Cherry Mango is red. It smelled like the regular Cherry Starburst at first, but the flavor is quite a bit better. It’s cherry, with all those woodsy flavors, but there’s a pine and peach note to it that’s quite good. I’m not usually a fan of cherry, but I like how Starburst does them for the most part, and this is a good example.
Overall, this flavor set is different enough from the standard Starbust Fruits but I don’t feel like it completely breaks out of the show of the perfection of the original. If you’re the type of candy fan that hates citrus, this is a good mix, as it has none, which is pretty rare. I love the pineapple, but I’m not big on melon, so I’d probably give this a pass in the future as a whole pack, but if I can just pick out the Strawberry Pineapple and share the rest, it’s all systems go.
Wednesday, June 13, 2012
Here’s another set of links to tasty (and maybe not so tasty) items in the archives from this week in history. Overall, it looks like my trend in June is to visit classics, with a few twists.
Last summer I got to try a new line of lower calorie treats. In reality what Nestle created were just small treats for the same price as a larger portion treat for the same price. Good job. (Still, they would be truly delicious with actual chocolate.)
Name: Skinny Cow Heavenly Crisp
Read the full review of Nestle’s Skinny Cow Heavenly Crisp from the archives.
Some candies are just too pretty to eat. Some of Haribos fit right in there. Since my trips to Germany, I’m actually pretty happy with the selections that we do get in the United States. Most of it is good and fits the flavor profiles Americans prefer.
Read the review of Haribo Raspberries from the archives.
Some classic candies just can’t be improved upon. These don’t need to be covered in chocolate, they don’t need to be made by hand. (Though a little less artificial coloring wouldn’t hurt.)
Read the review of Spearmint Leaves from the archives.
This is one of those candies I hadn’t tried before starting the blog. Since posting this I’ve actually bought a couple of full boxes of Coconut Longboys and enjoy them quite a bit, especially in the summer since they’re creamy but have no chocolate and stand up well to the heat.
Name: Long Boys: Coconut & Chocolate
When I wrote this review I fully intended to try other versions of Circus Peanuts and compare them, perhaps do a full photo array. But I can’t bring myself to buy them again, let alone open the package and possibly eat them.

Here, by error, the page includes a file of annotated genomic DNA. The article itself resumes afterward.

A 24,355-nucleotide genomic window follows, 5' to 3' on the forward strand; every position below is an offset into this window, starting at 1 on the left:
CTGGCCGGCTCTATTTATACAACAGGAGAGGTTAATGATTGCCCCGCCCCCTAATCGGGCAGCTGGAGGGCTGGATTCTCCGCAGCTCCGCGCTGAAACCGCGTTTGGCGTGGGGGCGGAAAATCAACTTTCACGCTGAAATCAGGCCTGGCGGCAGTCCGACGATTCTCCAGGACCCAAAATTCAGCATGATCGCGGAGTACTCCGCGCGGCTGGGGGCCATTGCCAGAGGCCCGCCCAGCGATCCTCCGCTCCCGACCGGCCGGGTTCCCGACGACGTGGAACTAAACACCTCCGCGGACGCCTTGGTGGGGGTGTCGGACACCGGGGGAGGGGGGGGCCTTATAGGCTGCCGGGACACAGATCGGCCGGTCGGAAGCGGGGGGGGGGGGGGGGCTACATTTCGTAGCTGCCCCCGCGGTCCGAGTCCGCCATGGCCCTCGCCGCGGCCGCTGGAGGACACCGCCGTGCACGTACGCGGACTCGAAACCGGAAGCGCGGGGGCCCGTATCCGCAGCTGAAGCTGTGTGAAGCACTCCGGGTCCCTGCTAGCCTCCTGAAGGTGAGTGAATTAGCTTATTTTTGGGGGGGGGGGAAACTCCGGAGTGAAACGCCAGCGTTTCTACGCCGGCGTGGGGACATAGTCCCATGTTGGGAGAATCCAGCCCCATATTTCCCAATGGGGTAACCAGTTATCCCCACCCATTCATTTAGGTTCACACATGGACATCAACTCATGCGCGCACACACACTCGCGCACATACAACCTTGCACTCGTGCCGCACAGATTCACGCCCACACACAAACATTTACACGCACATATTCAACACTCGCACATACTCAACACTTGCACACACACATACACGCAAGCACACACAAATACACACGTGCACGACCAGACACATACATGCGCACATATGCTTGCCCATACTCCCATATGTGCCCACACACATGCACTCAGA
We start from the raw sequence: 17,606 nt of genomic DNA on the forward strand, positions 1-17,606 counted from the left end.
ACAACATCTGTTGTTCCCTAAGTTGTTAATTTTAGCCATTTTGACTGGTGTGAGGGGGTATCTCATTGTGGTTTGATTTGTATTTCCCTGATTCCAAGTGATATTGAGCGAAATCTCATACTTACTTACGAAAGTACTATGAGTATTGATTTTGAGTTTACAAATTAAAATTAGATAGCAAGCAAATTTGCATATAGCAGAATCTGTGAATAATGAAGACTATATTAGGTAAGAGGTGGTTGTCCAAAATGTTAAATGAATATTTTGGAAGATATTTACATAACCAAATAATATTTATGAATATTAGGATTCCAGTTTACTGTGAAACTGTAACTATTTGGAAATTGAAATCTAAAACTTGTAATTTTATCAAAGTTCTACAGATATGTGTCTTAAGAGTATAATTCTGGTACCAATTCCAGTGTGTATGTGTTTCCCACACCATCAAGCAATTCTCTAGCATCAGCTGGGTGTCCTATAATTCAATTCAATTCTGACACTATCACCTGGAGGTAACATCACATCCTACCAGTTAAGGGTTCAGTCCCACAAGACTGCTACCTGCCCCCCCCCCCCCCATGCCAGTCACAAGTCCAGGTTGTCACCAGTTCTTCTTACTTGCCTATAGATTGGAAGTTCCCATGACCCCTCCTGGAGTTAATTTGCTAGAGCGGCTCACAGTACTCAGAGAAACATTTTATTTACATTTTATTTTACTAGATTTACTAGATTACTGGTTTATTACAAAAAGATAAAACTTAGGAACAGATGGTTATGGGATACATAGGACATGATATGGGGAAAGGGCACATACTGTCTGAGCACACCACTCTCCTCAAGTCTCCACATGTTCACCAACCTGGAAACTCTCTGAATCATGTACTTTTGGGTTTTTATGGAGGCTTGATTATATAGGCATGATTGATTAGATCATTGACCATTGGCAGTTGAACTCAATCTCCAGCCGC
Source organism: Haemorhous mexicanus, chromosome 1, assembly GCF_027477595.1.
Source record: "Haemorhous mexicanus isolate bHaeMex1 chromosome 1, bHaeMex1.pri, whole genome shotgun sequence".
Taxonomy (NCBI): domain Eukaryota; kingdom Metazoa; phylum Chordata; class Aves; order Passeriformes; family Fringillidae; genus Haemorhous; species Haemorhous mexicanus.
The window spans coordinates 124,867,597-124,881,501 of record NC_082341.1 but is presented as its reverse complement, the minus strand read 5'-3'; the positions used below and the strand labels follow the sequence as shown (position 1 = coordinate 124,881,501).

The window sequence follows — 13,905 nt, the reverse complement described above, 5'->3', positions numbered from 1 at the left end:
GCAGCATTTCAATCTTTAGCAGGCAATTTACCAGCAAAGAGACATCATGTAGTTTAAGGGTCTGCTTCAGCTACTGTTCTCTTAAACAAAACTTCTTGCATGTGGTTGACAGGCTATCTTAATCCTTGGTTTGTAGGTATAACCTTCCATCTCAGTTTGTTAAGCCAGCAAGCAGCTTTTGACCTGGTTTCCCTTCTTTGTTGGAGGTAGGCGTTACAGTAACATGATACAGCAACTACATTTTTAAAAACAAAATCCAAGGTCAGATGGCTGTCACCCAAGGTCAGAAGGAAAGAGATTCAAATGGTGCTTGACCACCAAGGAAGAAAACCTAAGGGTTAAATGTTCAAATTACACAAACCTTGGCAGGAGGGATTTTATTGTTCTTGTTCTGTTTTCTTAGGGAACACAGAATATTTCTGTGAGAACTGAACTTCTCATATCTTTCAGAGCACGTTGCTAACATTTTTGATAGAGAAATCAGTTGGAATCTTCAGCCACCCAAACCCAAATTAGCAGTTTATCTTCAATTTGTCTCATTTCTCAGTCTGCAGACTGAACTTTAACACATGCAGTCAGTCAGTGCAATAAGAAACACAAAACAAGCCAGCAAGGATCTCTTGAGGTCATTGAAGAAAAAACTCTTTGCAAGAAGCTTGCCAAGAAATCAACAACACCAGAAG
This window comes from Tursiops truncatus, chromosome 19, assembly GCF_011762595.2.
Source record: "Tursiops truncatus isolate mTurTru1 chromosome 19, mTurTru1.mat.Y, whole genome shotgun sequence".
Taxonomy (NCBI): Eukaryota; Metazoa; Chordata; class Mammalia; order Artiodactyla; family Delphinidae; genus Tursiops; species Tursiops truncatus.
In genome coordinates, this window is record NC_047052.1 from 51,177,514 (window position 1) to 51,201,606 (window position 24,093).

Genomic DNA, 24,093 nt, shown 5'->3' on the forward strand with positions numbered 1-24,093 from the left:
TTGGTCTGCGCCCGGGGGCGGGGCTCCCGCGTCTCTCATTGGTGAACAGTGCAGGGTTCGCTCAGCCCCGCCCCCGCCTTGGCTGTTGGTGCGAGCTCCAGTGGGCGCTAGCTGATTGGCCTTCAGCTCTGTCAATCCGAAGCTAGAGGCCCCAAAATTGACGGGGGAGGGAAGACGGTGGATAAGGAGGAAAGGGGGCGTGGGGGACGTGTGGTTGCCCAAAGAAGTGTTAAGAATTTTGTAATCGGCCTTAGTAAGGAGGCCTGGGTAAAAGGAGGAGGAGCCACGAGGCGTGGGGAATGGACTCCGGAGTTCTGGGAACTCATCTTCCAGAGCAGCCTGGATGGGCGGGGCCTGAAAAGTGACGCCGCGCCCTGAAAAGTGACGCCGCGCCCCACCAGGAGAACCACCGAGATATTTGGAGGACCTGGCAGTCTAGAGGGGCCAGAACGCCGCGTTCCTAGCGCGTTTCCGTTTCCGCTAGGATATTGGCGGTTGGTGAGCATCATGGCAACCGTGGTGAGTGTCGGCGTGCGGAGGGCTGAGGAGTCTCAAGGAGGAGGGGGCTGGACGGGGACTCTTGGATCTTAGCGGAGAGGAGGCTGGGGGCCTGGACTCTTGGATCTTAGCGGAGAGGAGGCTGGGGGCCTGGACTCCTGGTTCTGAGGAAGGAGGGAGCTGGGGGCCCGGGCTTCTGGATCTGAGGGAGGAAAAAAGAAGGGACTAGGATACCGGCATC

Read the Circus Peanuts review from the archives.
This is one of the best Limited Edition Snickers that came along, I believe it’s been re-issued twice. It seems odd that they made the 3X Snickers (chocolate caramel, chocolate nougat and chocolate coating) a regular item but not this one.
Name: Snickers Xtreme
Read the review of Nestle Aero from the archives.
Tuesday, June 12, 2012
They’re also usually expensive for anything other than plain old peanuts. So the decadence comes with a pricetag that helps to moderate any overindulgence. But I saw this box of Superior Nut & Candy Chocolate Covered Cashews not in the candy aisle at RiteAid, but their “bargain” aisle. It was only a buck and looked to be of good quality.
The bargain price can be explained by the miniscule portion. I knew when I bought it that the box was only 2.75 ounces. The box is 6.5 inches long, 1 inch thick and 3.5 inches wide.
The large volume of the box is wasted. There is no “product may have settled during shipping” notice. The little packet inside is little, was always little, was made little. It rolls around in the box, can stand up, turn around and perhaps even invite two friends over.
But amounts aside, they look good. The packet protected them well, they’re sealed and smell fresh and look glossy when opened.
The cashews are good, they’re large and well chosen. Some are over one inch long, though most are slightly less. Some are whole, some are halves and a few are pieces.
The chocolate is sweet and has only the thinnest veneer of confectioners glaze to keep them from sticking together. It’s rather fudgy and though not grainy, I wouldn’t say it’s a silky smooth melt either. The nuts are good quality, fresh and only lightly toasted.
Overall, they’re good and it’s uncommon to find chocolate covered cashews at the drug store. The price is actually pretty good if you ignore the expectation of more candy because of the size of the box.
Meticulously photographed and documented reviews of candy from around the world. And the occasional other sweet adventures. Open your mouth, expand your mind.